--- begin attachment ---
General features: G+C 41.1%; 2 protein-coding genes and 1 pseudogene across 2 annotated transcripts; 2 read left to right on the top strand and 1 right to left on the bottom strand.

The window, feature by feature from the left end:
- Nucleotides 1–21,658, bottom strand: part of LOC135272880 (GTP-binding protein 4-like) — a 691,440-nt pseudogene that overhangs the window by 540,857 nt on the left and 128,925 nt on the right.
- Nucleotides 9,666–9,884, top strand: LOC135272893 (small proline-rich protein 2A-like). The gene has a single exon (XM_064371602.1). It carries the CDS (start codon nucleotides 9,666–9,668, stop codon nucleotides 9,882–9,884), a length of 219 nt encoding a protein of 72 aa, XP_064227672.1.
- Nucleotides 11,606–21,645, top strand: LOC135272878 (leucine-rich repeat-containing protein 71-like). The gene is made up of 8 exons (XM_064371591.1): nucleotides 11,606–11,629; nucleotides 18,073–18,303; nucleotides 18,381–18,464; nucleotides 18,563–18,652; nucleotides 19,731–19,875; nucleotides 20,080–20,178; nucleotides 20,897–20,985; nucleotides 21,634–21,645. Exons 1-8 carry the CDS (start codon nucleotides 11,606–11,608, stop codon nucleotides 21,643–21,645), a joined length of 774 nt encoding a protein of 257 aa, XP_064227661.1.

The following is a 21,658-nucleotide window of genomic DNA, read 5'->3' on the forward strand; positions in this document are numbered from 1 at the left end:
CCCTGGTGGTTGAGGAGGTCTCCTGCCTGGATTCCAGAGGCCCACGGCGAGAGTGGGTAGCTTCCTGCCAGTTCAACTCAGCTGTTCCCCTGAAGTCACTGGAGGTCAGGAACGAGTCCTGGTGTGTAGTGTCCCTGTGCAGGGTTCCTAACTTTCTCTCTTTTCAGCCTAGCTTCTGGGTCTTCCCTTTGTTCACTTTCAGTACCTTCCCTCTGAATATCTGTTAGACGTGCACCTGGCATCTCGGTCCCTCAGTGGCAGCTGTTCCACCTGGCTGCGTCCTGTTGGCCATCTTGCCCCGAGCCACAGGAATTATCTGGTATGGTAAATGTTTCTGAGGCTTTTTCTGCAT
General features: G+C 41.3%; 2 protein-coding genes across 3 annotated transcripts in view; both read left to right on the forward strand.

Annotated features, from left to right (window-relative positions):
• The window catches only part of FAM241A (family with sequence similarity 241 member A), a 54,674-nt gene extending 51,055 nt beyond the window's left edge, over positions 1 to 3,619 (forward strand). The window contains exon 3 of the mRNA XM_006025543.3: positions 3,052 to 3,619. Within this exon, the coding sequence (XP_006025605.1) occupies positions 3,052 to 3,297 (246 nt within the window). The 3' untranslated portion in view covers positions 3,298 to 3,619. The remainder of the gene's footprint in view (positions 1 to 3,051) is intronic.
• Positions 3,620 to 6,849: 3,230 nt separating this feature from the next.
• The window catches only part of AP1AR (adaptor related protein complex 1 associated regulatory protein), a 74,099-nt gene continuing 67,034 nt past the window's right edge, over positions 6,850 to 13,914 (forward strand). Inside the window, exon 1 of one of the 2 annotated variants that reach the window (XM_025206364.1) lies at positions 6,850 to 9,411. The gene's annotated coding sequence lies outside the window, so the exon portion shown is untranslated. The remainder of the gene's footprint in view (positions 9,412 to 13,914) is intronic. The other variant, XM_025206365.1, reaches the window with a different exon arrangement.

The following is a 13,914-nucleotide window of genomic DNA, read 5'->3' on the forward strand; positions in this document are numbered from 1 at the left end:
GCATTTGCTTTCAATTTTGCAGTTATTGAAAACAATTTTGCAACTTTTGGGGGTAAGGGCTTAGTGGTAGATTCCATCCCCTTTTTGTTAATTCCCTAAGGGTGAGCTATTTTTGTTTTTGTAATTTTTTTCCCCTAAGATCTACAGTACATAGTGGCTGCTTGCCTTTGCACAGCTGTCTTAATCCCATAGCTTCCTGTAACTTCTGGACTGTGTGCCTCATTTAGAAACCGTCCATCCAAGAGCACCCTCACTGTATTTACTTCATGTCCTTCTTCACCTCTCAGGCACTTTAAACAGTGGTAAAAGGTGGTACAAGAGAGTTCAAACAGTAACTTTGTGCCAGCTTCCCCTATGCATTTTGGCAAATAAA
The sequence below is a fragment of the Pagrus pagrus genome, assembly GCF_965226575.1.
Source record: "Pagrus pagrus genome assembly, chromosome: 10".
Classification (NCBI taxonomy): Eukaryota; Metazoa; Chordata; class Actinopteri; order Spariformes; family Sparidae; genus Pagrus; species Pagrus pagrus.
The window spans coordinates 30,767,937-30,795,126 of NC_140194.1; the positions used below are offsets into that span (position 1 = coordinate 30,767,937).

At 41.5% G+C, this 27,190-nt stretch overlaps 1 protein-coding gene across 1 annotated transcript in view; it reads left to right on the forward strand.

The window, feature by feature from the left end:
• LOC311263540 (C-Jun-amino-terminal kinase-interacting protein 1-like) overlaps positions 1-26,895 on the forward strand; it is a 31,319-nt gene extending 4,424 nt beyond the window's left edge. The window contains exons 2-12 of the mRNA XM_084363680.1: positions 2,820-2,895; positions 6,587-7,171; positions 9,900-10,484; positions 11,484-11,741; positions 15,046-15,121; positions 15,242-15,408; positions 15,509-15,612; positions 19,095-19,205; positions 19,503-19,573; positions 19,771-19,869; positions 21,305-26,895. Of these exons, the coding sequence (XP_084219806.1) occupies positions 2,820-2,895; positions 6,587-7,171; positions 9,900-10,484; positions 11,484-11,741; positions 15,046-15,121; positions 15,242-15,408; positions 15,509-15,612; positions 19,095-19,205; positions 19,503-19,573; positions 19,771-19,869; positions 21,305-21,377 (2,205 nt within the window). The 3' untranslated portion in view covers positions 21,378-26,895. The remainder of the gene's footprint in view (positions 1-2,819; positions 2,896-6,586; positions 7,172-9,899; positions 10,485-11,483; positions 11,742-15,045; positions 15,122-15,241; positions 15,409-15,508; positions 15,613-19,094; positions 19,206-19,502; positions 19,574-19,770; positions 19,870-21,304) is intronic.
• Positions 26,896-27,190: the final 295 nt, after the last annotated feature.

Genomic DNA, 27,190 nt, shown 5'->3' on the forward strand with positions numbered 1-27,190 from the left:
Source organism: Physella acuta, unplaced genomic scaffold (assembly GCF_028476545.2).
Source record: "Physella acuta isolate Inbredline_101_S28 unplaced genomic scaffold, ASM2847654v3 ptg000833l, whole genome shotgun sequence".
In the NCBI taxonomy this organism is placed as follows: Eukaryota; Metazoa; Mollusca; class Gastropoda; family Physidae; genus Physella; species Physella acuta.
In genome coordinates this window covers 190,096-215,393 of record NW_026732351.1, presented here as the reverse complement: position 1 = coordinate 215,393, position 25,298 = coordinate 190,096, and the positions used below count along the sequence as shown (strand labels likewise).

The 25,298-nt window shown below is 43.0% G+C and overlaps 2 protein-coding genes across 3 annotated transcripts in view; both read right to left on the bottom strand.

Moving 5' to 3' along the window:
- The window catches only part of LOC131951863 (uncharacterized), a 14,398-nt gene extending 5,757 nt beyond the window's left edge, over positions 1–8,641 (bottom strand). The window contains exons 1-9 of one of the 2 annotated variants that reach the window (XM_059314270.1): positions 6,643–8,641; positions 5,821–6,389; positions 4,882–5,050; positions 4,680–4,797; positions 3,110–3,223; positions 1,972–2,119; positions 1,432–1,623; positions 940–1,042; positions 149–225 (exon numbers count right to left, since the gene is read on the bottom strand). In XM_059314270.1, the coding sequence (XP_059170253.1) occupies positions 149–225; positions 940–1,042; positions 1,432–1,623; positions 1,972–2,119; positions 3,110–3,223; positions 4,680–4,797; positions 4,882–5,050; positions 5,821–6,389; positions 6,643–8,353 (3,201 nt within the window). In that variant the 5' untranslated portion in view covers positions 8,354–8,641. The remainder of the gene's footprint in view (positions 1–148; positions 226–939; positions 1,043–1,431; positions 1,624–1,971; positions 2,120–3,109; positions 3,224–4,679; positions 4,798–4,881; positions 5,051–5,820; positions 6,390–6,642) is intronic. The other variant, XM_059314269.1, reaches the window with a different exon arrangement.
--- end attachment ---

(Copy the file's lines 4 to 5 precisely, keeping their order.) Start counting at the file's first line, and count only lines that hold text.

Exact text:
- Nucleotides 9,666–9,884, top strand: LOC135272893 (small proline-rich protein 2A-like). The gene has a single exon (XM_064371602.1). It carries the CDS (start codon nucleotides 9,666–9,668, stop codon nucleotides 9,882–9,884), a length of 219 nt encoding a protein of 72 aa, XP_064227672.1.
- Nucleotides 11,606–21,645, top strand: LOC135272878 (leucine-rich repeat-containing protein 71-like). The gene is made up of 8 exons (XM_064371591.1): nucleotides 11,606–11,629; nucleotides 18,073–18,303; nucleotides 18,381–18,464; nucleotides 18,563–18,652; nucleotides 19,731–19,875; nucleotides 20,080–20,178; nucleotides 20,897–20,985; nucleotides 21,634–21,645. Exons 1-8 carry the CDS (start codon nucleotides 11,606–11,608, stop codon nucleotides 21,643–21,645), a joined length of 774 nt encoding a protein of 257 aa, XP_064227661.1.